bottom line: passa passa is the most accessible the "real thing" gets. as someone who has spent close to a year living in kingston and attending dances all over the island, i can assure you that this is the one to which i would carry my friends, without any deep anxiety about their safety. (but no baseball caps! or shorts, for that matter.) i won't use the 't' word here, but if you are a person who wants to visit jamaica and who's idea of a night out dancing means more than joining a hotel conga-line, passa passa is the real all-inclusive.



i'm not sure, to be honest. i might call it "oranging," or something more true to hue. i didn't even get to "brown up" this past weekend--as parties until daybreak resulted in little time spent in the hottest sun and no trips to the beach. still, i get plenty of UV during the rest of the day. and the occasional spot caught on the road during the midday swelter is enough to singe my melanin-lacking skin. so, i guess i probably still am "browning up," as they like to say here--and, i imagine, as they like to say especially to folks who look like me.

i had to wonder for a minute the other day, though, when while walking around a halfway tree stripmall i heard to my left: "brown man! brown man! taxi!?" i turned, and looking directly into the taximan's eyes, immediately put up a waving hand that said "no, mon" as articulately as i could ever hope to pronounce it.  (actually, the whole "mon" thing is way overblown. although some people clearly pronounce "mun." others definitely say "man." but most use a [short] vowel sound that's a cross between an 'a' and an 'o'--and leaning toward the former.)

in the past, i have definitely been "white man" here. now, i'm "brown man." but i think it has to do with much more than my complexion. for one, i have by this point done a fair job of adopting my body language and clothing so that it is, more or less, indistinguishable from an "uptown" jamaican style, albeit much less designer than a number of chaps i've seen around town. moreover, uptown can refer to a wide swath of middle and upper-middle class folk.  a couple nights ago, i asked my friend and collaborator, dami d, and his mainstay, angie, what they thought of the taximan's perception? "was he just trying to get on my good side?" i guessed, wondering whether jamaicans too knew to pander/market to the cross-racial fantasies of many white americans. "no," they said. "you're dressed like the typical black man," dami said. "uptown black man," he added. my steve maddens definitely didn't give me away: i had passed a large display of the fashionable sneakers in a window just before being offered a ride. my jeans helped, too: shorts would give me away immediately as american. the simple, ungaudy polo shirt (e.g., no tropical prints or bob marley insignias) kept up the mirage. of course, this is how i dress back in cambridge. the "uptown" label--and access to the same commodities--confirms the cosmopolitan links between the two societies, in particular between those who are free to move and buy the same stuff.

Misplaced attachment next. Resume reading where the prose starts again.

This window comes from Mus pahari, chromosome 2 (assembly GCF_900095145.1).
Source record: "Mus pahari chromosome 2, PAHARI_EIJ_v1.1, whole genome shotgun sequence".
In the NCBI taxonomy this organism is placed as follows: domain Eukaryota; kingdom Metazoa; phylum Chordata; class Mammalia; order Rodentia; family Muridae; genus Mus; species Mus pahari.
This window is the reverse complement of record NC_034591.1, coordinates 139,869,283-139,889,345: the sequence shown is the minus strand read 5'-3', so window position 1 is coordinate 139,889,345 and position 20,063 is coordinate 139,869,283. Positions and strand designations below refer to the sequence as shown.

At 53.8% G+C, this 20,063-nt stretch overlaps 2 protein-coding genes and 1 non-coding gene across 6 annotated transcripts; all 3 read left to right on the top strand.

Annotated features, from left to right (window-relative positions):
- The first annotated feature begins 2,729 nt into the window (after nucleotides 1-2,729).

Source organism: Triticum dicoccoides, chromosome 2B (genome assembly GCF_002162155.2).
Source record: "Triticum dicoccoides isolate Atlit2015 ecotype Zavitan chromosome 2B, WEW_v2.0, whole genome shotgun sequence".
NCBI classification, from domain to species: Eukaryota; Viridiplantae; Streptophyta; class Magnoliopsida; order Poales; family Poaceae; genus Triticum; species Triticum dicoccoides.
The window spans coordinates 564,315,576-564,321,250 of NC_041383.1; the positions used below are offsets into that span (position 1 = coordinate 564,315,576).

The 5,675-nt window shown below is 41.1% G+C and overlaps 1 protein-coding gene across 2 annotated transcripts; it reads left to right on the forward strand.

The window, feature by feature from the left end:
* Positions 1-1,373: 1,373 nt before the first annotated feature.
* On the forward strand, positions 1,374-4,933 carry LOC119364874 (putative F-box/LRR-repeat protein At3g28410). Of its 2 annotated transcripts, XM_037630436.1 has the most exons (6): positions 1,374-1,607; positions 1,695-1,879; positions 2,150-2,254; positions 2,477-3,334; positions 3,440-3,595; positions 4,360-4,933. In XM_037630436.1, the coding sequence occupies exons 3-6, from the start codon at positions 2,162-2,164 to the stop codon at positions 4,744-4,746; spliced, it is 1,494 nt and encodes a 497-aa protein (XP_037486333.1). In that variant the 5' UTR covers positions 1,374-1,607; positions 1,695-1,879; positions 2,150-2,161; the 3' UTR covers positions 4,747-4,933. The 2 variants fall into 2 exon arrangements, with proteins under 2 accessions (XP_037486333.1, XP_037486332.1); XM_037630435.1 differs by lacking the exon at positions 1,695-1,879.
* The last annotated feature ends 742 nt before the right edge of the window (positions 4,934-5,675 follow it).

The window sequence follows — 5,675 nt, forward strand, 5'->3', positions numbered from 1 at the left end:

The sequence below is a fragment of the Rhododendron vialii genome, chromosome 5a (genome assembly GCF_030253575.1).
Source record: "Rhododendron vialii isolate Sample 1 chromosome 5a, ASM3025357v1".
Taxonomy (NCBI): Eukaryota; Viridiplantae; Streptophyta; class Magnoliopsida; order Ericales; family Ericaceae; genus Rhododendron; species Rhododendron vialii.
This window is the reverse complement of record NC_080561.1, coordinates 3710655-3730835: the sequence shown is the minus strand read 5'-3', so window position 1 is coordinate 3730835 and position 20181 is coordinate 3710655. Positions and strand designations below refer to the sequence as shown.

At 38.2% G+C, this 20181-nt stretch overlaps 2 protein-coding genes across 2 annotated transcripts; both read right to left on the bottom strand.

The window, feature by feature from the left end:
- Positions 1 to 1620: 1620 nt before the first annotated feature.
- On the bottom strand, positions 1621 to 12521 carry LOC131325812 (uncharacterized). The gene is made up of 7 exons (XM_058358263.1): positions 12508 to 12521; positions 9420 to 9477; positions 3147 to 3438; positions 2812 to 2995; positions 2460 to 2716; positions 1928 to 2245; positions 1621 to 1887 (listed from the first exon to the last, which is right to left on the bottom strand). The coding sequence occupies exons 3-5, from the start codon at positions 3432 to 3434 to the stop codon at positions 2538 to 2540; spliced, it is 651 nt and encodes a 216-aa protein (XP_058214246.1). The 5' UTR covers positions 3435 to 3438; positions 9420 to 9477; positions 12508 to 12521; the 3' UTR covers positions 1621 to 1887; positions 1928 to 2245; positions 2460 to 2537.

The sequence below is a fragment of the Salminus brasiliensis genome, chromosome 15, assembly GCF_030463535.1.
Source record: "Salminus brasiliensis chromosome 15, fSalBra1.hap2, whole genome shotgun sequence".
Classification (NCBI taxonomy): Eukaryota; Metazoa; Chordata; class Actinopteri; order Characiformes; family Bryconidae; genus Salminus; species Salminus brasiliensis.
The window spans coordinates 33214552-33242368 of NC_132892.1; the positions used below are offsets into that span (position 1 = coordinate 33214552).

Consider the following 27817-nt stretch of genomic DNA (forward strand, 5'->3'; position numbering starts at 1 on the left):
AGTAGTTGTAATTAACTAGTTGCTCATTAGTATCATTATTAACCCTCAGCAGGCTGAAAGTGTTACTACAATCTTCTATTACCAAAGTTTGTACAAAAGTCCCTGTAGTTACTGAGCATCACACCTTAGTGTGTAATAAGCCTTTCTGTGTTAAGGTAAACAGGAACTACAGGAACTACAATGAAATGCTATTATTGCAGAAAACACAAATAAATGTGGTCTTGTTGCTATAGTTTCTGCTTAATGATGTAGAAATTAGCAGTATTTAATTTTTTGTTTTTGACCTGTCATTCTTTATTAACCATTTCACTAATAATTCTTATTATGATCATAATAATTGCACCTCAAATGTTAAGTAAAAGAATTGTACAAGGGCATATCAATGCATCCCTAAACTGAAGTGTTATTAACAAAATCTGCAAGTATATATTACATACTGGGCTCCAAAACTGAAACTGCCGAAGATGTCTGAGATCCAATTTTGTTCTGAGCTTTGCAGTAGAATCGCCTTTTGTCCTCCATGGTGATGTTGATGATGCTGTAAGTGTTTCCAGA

one other important difference in my appearance, which dami noted, is my haircut, which is a jamaican haircut. marvin carried me to his barber the other day. before he made an appointment for me, i asked "can he cut my kind of hair?" "what kind of hair is that?" said marvin. "i dunno," i replied, stalling, "italian?" although i've had my hair cut in black barbershops in the united states many times, and a couple times in jamaica, i know that in the united states, barber shops remain rather segregated spots. some cut "black people's hair" and some cut "white people's hair" (though it is more about the clientele than the technique). growing up in a middle/working class community, where the stress of hand-to-mouth living and bourgeois accumulation could heighten older generations' ethnic competitivism, separate barbershops just made sense within the naturalized world of racial difference, a world that was paradoxically reified by multiculturalism's well-meaning attempt toward inclusion. (and trust me, during the 80s and 90s, going to public school in cambridge--the working laboratory for harvard ed.--meant a whole lotta multiculti curricula.) blacks and whites did seem to have different kinds of hair, after all. this is nonsense, of course. a professional barber can cut anyone's hair. still, something inside me made me want to ask, as if to try to finger marvin's race-reflex and sound him out on the issue.

in the end, marvin made an appointment for his friend with the italian hair, and the guy actually thought i was italian for several minutes before he asked me and i told him the truth: that i was part italian, but from the states. i added that i wanted to make sure he could cut my type of hair because back home the barber shops are "specialized." "no, man. i can cut any hair," he said.

he proceeded to give me a black haircut.

here's the pic again, but with a little colorizing for fun, and to highlight the hairline/skyline:

let me explain what i mean by black haircut (and know that i use such a phrase provocatively, not intending to stereotype but to subvert). for one, it's a tight fade, and though that's not necessarily a black thing, it's a very common black cut. (a spanish-kid--read, from PR, DR, etc.--who used to give me fades back in highschool once pointed out that, as witnessed in a history textbook, "hitler had a fade," which seems to add further resonance to paul gilroy's similar observation: hitler wore khakis.) perhaps most importantly: my "natural" hairline does not look as it does in this photo. after trimming the sides and fading them up, he took a further step that white-barbershop barbers never take: he took a small pair of clippers and "straightened out" the hairline, making the edges extra sharp. (of course, after a day or so, this starts to look less sharp than weird, but hey, i let him do it.) he also sharpened the goatee that i had started wearing (on the road back to beard--i like to start over now and again). all that said, i like the look. i think i look kinda sharp. maybe even "wicked shahp," as they say back home. still, i'll probably let it grow-out some again. and i think i'll lose the goatee. a goatee is kinda like the term "jiggy": it can work in jamaica, but it's kinda played up north. (no offense to goateers, including some dear friends of mine, who can pull it off. shit, plenty of people pull off moustaches every day, which astounds me.)